Friday, October 13, 2006

Emtan Mahan - a pleasant drama

I would never have seen this movie in the usual course of things. Except that a friend of mine saw it and liked it and was all praise for Nasser's performance. So I went and saw the movie last weekend.
Thirumurugan who made Metti Oli, a popular serial on Sun TV, is at the helm for this film. Perhaps because of that the movie is like a play. In an industry dominated by technical wizards, movies that absolutely lack any cinematic quality somehow manage to coexist. V.Sekar is another director who makes movies like this, only this one is much better.
SMS Emden is a German ship that attacked the Chennai Port, thereby becoming an euphimism for something terrifying. Emtan in the movie is Nasser, the parochial and dictatorial father, who raises his son in a harsh manner. Roles that risk our antipathy are so hard to play and there is no one better in Tamil cinema than Nasser who knows where the boundary lines for such a role are.
If you really hate the Nasser character in this movie, there is nothing much to watch because it's all about his transformation.
Bharath plays the Mahan - again risky beause he could easily be mistaken for a wimp. But Bharath is good enough to avoid being characterised like that, mixing his fear for his father and a natural heroic tendency in the right proportion. The danger to other actors is Bharath is fast making the boy-next-door image all his. Gopika is pretty and does her bit with ease.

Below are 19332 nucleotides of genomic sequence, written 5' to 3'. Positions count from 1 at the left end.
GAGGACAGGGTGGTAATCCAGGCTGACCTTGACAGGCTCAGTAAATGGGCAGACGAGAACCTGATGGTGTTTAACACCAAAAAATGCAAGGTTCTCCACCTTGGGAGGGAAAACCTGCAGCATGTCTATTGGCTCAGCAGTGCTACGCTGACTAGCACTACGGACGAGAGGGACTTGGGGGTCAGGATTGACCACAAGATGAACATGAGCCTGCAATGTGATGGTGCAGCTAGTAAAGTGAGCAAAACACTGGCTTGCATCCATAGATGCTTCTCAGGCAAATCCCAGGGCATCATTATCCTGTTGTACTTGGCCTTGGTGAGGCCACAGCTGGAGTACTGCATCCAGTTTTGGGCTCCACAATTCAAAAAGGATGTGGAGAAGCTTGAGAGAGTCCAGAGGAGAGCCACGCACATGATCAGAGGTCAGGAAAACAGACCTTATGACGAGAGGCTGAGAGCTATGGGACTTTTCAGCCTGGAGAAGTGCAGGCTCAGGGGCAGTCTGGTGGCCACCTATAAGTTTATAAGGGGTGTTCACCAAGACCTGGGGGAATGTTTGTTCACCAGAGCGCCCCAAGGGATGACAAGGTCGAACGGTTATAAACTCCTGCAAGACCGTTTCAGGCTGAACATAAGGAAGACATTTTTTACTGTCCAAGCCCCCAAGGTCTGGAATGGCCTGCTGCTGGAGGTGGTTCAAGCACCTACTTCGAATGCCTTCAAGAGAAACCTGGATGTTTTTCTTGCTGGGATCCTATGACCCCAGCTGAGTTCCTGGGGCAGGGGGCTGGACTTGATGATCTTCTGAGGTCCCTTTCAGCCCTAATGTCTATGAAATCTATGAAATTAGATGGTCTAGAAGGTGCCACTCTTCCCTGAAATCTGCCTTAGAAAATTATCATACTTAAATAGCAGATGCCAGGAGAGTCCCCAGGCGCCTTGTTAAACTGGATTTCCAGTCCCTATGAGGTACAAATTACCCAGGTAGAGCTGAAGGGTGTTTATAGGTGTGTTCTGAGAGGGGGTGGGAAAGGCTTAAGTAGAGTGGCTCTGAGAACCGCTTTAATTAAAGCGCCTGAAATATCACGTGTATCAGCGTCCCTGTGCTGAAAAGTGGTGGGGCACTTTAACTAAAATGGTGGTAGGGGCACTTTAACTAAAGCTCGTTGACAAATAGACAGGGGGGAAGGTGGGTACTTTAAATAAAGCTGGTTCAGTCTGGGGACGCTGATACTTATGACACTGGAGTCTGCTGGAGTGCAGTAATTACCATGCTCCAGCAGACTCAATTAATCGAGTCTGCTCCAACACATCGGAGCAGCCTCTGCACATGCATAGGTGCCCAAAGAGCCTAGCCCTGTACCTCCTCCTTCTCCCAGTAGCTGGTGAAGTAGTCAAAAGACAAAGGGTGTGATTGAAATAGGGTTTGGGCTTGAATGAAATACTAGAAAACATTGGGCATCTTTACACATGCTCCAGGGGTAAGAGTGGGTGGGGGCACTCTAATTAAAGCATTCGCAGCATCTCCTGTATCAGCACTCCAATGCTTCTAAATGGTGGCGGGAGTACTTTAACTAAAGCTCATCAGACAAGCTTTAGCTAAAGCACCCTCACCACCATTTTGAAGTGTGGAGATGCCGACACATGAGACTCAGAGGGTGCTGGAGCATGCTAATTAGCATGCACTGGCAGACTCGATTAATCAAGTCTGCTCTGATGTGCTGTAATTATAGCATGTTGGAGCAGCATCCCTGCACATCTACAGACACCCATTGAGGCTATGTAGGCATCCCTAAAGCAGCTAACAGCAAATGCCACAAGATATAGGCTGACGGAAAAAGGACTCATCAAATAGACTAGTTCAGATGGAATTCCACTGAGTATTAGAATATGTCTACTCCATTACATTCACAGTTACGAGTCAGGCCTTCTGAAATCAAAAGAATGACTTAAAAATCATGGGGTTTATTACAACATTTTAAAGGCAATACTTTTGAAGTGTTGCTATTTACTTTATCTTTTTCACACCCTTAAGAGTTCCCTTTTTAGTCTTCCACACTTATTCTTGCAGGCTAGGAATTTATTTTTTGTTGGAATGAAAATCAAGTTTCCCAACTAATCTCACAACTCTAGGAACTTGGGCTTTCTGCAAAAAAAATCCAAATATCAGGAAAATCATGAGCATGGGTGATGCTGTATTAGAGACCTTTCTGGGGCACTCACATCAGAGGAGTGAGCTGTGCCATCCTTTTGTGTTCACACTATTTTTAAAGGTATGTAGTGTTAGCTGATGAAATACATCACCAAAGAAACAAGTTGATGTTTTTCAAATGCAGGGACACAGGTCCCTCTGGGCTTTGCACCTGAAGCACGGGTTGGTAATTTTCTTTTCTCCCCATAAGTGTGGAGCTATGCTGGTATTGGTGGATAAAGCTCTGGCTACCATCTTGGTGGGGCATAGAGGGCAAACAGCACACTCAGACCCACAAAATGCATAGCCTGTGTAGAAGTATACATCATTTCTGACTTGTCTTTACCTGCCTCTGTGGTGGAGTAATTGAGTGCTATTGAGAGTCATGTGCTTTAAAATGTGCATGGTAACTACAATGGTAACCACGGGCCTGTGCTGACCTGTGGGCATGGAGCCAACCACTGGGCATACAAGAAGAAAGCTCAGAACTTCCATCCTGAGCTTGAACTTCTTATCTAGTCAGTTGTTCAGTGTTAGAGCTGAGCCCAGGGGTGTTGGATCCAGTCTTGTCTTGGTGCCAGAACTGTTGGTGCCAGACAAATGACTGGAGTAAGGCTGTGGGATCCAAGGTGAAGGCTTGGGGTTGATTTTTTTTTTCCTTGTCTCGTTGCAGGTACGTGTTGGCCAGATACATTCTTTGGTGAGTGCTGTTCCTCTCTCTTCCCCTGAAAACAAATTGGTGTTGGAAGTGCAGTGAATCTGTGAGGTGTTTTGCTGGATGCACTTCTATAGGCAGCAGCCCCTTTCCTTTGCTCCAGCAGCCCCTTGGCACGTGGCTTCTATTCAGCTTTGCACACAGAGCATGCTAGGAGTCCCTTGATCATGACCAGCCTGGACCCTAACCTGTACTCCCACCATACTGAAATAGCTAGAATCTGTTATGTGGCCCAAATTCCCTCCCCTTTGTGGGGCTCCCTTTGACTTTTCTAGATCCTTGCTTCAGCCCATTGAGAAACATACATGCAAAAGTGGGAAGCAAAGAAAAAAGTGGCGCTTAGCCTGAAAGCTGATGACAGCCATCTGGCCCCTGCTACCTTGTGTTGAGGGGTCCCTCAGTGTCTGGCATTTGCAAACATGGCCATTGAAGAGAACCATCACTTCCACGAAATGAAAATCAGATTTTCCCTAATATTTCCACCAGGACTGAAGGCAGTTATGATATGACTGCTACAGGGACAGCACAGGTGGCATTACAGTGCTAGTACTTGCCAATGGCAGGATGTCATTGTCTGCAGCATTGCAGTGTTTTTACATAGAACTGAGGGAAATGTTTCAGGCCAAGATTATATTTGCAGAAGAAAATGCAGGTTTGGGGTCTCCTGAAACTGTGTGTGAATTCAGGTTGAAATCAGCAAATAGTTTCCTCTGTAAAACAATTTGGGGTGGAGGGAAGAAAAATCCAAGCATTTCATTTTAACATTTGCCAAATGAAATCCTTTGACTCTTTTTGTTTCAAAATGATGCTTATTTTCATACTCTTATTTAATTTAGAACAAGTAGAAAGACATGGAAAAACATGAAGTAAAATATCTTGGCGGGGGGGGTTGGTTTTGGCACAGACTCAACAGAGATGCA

But the star of the show is Vadivelu. Those who hate him better not watch this movie because he is the cohesive element, pasting together all the bits and parts. I wonder if he is in more scenes than Bharath.
I suspect Vadivelu writes his own dialogues because they are so tailormade. That's not to say they are not hilarious - they are.
The story is not new. (Are there any new stories left to tell?) Bharath wants to marry his uncle's daughter and neither the girl's parents nor his own want such a relationship. Nasser is not the sort of father who would hear of the word kaadal in his house and the girl's dad hates Nasser's guts. Much of the first half is spend underlining the strained relationship between Emtan and his Mahan. The second half is the story of the runaway kids and how the boy changes his father. The transformation part - where the main character realises his mistakes - can be a torture and is one in most movies. Here it's more tolerable, thanks to Bharath's and Nasser's subtle acting skills.
Wish it wasn't so much like a play, especially the music, which is ancient. But still it's a pleasant movie to watch.